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I was looking for the definitive answer but am still confused which is correct.

The first time the dealer did an oil change they put in what must have been the full 7 qts because it was quite a bit over the full line on the dipstick.

The second time I spoke with the tech & explained what previously happened. I asked him to put in 6.5 qts & give me the remaining .5 qt. It took awhile to convince him that I knew how to top off & add oil if needed. He agreed. I checked the dipstick the next morning when cold & it was right on the full line. I also checked it when hot & sitting for a few minutes & it was still on the full line.

One posting states the engineers say the Hemi can be safely run on 6 to 8 qts. Another posting states the engineers say to trust your dipstick. Does anyone know if there's any service bulletin that addresses this issue?
Let's be clear here, the SRT engineers said they did extensive testing on the 6.1, and ran it hard both 2 quarts low(5) and one overfull (8) and said they had no issues. I do not know if they did this for the 392.

Also, they said to trust your dipstick, which will read about just right after using 6.5-6.6 quarts based on my experience.

Fortunately for us there appears to be quite a bit of safe "gray" area on this one...
 

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The first time I did see the tech with 7 yellow bottles of Pennzoil. I suppose he could have gone back & got another bottle, but I was charged for 7 qts.

One thought is he did not let the car sit long enough to make sure all (or most all) oil drained out.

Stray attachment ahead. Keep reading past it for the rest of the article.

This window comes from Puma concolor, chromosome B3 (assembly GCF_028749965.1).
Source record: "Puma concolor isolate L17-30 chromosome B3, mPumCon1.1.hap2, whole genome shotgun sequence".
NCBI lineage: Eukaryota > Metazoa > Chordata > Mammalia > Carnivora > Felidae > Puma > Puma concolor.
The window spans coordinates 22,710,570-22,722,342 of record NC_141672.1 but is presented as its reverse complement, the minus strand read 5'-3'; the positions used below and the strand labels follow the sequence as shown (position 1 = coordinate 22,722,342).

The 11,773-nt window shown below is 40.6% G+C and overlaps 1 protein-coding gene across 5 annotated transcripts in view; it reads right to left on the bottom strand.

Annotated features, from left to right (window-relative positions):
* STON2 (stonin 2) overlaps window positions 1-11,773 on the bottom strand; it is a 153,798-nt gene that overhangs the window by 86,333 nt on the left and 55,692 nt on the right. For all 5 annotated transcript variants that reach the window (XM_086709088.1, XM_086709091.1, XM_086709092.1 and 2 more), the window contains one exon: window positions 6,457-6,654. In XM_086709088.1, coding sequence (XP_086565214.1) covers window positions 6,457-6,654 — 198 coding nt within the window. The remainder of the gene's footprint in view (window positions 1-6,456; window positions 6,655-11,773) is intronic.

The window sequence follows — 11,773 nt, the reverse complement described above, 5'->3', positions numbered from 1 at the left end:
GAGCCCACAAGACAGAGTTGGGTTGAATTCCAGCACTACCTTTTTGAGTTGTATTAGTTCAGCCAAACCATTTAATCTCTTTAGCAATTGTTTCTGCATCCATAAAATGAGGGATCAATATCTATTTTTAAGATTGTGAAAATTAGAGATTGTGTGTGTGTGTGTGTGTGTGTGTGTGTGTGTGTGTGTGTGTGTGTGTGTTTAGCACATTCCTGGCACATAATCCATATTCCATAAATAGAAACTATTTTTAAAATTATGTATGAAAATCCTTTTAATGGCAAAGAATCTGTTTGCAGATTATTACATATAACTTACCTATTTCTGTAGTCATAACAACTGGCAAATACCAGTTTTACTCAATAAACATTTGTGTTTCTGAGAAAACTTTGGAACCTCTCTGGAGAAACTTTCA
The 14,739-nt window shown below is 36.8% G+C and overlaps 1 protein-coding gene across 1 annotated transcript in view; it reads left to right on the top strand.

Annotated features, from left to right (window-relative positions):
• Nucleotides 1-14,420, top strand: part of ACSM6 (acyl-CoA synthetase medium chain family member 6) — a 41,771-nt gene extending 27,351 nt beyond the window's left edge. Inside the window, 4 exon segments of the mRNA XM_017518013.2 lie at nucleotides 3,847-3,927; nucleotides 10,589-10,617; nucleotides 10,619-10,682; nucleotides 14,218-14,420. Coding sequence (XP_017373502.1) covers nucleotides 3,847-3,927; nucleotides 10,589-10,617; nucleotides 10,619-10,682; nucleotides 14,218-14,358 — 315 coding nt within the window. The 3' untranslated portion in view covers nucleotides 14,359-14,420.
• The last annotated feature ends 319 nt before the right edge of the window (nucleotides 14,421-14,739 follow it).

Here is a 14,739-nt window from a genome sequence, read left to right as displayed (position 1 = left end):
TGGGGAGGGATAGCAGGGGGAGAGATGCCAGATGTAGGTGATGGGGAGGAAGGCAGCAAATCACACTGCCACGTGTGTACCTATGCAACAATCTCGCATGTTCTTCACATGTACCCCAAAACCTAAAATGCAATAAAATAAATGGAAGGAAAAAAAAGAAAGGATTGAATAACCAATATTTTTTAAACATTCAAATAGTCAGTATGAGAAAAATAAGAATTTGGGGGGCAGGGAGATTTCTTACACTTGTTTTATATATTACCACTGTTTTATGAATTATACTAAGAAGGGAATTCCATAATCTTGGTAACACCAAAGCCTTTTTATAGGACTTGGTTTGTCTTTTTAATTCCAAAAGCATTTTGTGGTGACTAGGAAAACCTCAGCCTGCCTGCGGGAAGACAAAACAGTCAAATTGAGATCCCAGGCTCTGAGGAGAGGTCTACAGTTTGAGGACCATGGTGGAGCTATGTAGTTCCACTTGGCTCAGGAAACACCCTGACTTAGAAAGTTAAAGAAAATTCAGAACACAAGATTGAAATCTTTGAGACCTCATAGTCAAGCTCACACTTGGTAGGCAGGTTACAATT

The 2nd oil change was done by a different tech, the one that I asked to use only 6.5 qts. That brought the level right to the full line. That would sort of indicate he didn't let all the oil drain out either, presuming it does take 7 qts.

It's possible they're putting the drain plug back in too soon. But a half quart is quite a bit to be left behind. Maybe the car has to be lifted at a slight angle to drain the oil completely. I don't know.

The car is due for an oil change shortly so I thought better look into the situation. I used to do all my own oil changes & never took the car to the dealer. But I'm not as flexible as I used to be so now pay to have it done. Otherwise I'd do it & let the car sit there a long time to make sure all the oil got drained.
Never drained the oil from my Scat Pack's engine nor have I (yet) drained the oil from my Hellcat engine. But I've drained the oil from a number of other engines over the years.

As long as the oil is up to temperature the oil drain time of 20 minutes (at least this is the oil drain time given for both my Boxster engine and my Turbo engine) is plenty of time. Even if I cut this short no way there would be half a quart of oil left to drain unless I put the drain plug back in while oil was still flowing from the drain hole.